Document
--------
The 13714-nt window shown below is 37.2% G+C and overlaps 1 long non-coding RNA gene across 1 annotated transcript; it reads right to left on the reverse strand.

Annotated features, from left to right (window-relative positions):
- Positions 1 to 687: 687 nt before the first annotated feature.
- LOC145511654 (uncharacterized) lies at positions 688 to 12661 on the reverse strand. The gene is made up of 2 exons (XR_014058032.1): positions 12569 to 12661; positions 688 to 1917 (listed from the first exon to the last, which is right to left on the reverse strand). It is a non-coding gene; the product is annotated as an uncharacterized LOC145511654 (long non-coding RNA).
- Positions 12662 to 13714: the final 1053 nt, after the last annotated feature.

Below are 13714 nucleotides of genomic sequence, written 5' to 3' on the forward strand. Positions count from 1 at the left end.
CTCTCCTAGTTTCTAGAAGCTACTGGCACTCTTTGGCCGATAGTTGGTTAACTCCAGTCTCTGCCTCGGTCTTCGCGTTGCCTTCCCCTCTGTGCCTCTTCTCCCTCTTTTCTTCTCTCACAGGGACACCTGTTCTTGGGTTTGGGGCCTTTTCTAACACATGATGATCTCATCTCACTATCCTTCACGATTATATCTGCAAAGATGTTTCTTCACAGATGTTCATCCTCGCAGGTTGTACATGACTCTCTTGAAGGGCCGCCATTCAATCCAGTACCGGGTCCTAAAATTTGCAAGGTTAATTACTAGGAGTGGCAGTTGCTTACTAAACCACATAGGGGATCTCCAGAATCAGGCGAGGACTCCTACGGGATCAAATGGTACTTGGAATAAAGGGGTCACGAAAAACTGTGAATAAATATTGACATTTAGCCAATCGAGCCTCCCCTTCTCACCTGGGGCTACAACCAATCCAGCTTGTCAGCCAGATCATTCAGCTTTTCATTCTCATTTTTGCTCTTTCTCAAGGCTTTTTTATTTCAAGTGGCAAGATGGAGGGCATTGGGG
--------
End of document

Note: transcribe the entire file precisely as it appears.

The 13714-nt window shown below is 37.2% G+C and overlaps 1 long non-coding RNA gene across 1 annotated transcript; it reads right to left on the reverse strand.

Annotated features, from left to right (window-relative positions):
- Positions 1 to 687: 687 nt before the first annotated feature.
- LOC145511654 (uncharacterized) lies at positions 688 to 12661 on the reverse strand. The gene is made up of 2 exons (XR_014058032.1): positions 12569 to 12661; positions 688 to 1917 (listed from the first exon to the last, which is right to left on the reverse strand). It is a non-coding gene; the product is annotated as an uncharacterized LOC145511654 (long non-coding RNA).
- Positions 12662 to 13714: the final 1053 nt, after the last annotated feature.

Below are 13714 nucleotides of genomic sequence, written 5' to 3' on the forward strand. Positions count from 1 at the left end.
CTCTCCTAGTTTCTAGAAGCTACTGGCACTCTTTGGCCGATAGTTGGTTAACTCCAGTCTCTGCCTCGGTCTTCGCGTTGCCTTCCCCTCTGTGCCTCTTCTCCCTCTTTTCTTCTCTCACAGGGACACCTGTTCTTGGGTTTGGGGCCTTTTCTAACACATGATGATCTCATCTCACTATCCTTCACGATTATATCTGCAAAGATGTTTCTTCACAGATGTTCATCCTCGCAGGTTGTACATGACTCTCTTGAAGGGCCGCCATTCAATCCAGTACCGGGTCCTAAAATTTGCAAGGTTAATTACTAGGAGTGGCAGTTGCTTACTAAACCACATAGGGGATCTCCAGAATCAGGCGAGGACTCCTACGGGATCAAATGGTACTTGGAATAAAGGGGTCACGAAAAACTGTGAATAAATATTGACATTTAGCCAATCGAGCCTCCCCTTCTCACCTGGGGCTACAACCAATCCAGCTTGTCAGCCAGATCATTCAGCTTTTCATTCTCATTTTTGCTCTTTCTCAAGGCTTTTTTATTTCAAGTGGCAAGATGGAGGGCATTGGGG